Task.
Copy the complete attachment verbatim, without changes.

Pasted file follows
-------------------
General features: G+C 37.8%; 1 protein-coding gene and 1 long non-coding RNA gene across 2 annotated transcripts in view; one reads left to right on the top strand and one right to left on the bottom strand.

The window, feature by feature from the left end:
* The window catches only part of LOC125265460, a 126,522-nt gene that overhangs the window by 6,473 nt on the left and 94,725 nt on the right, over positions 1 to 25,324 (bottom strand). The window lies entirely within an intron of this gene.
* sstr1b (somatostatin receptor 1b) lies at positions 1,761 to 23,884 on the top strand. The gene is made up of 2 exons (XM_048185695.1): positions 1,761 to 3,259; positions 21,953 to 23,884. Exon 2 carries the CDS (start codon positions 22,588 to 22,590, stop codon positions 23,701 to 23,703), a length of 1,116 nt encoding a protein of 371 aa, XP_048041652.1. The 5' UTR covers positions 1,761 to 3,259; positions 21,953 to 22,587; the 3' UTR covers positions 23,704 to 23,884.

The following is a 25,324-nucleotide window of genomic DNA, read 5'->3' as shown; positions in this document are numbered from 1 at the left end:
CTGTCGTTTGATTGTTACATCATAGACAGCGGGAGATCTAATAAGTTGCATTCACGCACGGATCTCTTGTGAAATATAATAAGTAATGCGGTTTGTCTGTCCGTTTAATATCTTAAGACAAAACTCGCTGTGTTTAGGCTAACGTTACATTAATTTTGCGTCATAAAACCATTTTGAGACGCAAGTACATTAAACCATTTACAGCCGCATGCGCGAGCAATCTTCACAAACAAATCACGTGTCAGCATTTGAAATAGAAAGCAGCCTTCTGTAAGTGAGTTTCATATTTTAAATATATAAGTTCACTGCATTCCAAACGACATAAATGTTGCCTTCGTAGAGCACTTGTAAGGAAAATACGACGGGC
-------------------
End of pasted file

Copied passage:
General features: G+C 37.8%; 1 protein-coding gene and 1 long non-coding RNA gene across 2 annotated transcripts in view; one reads left to right on the top strand and one right to left on the bottom strand.

The window, feature by feature from the left end:
* The window catches only part of LOC125265460, a 126,522-nt gene that overhangs the window by 6,473 nt on the left and 94,725 nt on the right, over positions 1 to 25,324 (bottom strand). The window lies entirely within an intron of this gene.
* sstr1b (somatostatin receptor 1b) lies at positions 1,761 to 23,884 on the top strand. The gene is made up of 2 exons (XM_048185695.1): positions 1,761 to 3,259; positions 21,953 to 23,884. Exon 2 carries the CDS (start codon positions 22,588 to 22,590, stop codon positions 23,701 to 23,703), a length of 1,116 nt encoding a protein of 371 aa, XP_048041652.1. The 5' UTR covers positions 1,761 to 3,259; positions 21,953 to 22,587; the 3' UTR covers positions 23,704 to 23,884.

The following is a 25,324-nucleotide window of genomic DNA, read 5'->3' as shown; positions in this document are numbered from 1 at the left end:
CTGTCGTTTGATTGTTACATCATAGACAGCGGGAGATCTAATAAGTTGCATTCACGCACGGATCTCTTGTGAAATATAATAAGTAATGCGGTTTGTCTGTCCGTTTAATATCTTAAGACAAAACTCGCTGTGTTTAGGCTAACGTTACATTAATTTTGCGTCATAAAACCATTTTGAGACGCAAGTACATTAAACCATTTACAGCCGCATGCGCGAGCAATCTTCACAAACAAATCACGTGTCAGCATTTGAAATAGAAAGCAGCCTTCTGTAAGTGAGTTTCATATTTTAAATATATAAGTTCACTGCATTCCAAACGACATAAATGTTGCCTTCGTAGAGCACTTGTAAGGAAAATACGACGGGC